Commitment is the accomplishment of the organization's goals by a willing, devoted work force versus a work force motivated by manipulation, coercion, force or fear. An important key to developing commitment is involvement. If you want people to be committed to the organization's goals, they must participate in the decisions that affect their part in those goals. Trust also is an essential element of organizational effectiveness and at the heart of fostering commitment.
Combining competent management with effective leadership
It's possible to succeed by management alone, but truly effective managers, those who contribute the most to their organizations, combine management skills with leadership skills. Demonstrated leadership fosters the kind of commitment described above.
Managers and supervisors with the appropriate mix of skills
Management, including supervision, requires three broad skill areas: technical skills, human skills and conceptual skills. As an individual advances in an organization, the appropriate mix of these skills changes. The need for technical skill decreases while the need for conceptual skills increases. The common denominator seems to remain the critical need for human skills at all levels.
Technical skills include specific managerial competencies that contribute to planning and administration, such as information gathering and analysis, problem solving, budgeting and resource allocation, time management, and progress monitoring. Management experts typically regard conceptual skills as those contributing to strategic planning and action, particularly understanding the mission, vision and operational environment of the organization. Human skills include communication and teamwork competencies that enable the manager to convey information and create understanding, create and supervise teams, and manage one's own ethics and credibility.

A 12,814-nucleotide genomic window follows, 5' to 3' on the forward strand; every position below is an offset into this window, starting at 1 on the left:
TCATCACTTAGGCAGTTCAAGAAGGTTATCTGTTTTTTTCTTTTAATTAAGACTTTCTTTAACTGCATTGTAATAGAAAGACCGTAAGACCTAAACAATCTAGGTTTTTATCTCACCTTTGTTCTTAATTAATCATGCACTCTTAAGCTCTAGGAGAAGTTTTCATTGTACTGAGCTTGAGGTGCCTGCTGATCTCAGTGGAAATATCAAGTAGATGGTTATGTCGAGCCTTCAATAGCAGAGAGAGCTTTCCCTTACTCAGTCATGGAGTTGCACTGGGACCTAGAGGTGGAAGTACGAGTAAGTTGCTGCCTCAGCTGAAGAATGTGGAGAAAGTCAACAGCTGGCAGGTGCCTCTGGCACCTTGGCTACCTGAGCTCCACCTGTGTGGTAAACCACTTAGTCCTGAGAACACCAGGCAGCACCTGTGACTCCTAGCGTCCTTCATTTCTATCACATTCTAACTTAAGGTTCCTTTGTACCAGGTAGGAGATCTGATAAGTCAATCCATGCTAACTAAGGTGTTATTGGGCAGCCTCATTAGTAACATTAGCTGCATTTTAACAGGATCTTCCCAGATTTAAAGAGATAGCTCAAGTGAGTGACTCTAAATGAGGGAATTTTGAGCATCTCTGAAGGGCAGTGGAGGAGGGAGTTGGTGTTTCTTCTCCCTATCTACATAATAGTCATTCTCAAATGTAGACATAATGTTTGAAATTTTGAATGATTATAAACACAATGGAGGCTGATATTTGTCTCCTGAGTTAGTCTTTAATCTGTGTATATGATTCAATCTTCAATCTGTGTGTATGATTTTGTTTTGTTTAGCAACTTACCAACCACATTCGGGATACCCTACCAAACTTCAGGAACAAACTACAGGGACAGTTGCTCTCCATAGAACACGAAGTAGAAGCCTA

In our shrinking wildland fire organizations, agency personnel will increasingly find themselves responsible for both the functions of management and leadership and performing both as manager and leader. Considering that, I encourage readers to craft and maintain their personal philosophy of management. By doing so, you create — for yourself — the opportunity to think about your personal management doctrine that guides how you manage and embodies your personal approach to the tasks and activities associated with directing an organization or an organizational unit.
Shaping your personal management philosophy takes an important step toward becoming a truly effective manager, which in turn enables you to simultaneously provide your organization with both effective leadership and competent management.
Mike DeGrosky is chief executive officer of the Guidance Group, a consulting organization specializing in the human and organizational aspects of the fire service. His interests include leadership, strategy, and bringing the concepts of learning organizations and high-reliability organizing alive in fire organizations. He is currently pursuing a Ph.D. focused on organizational leadership. He can be reached at firstname.lastname@example.org.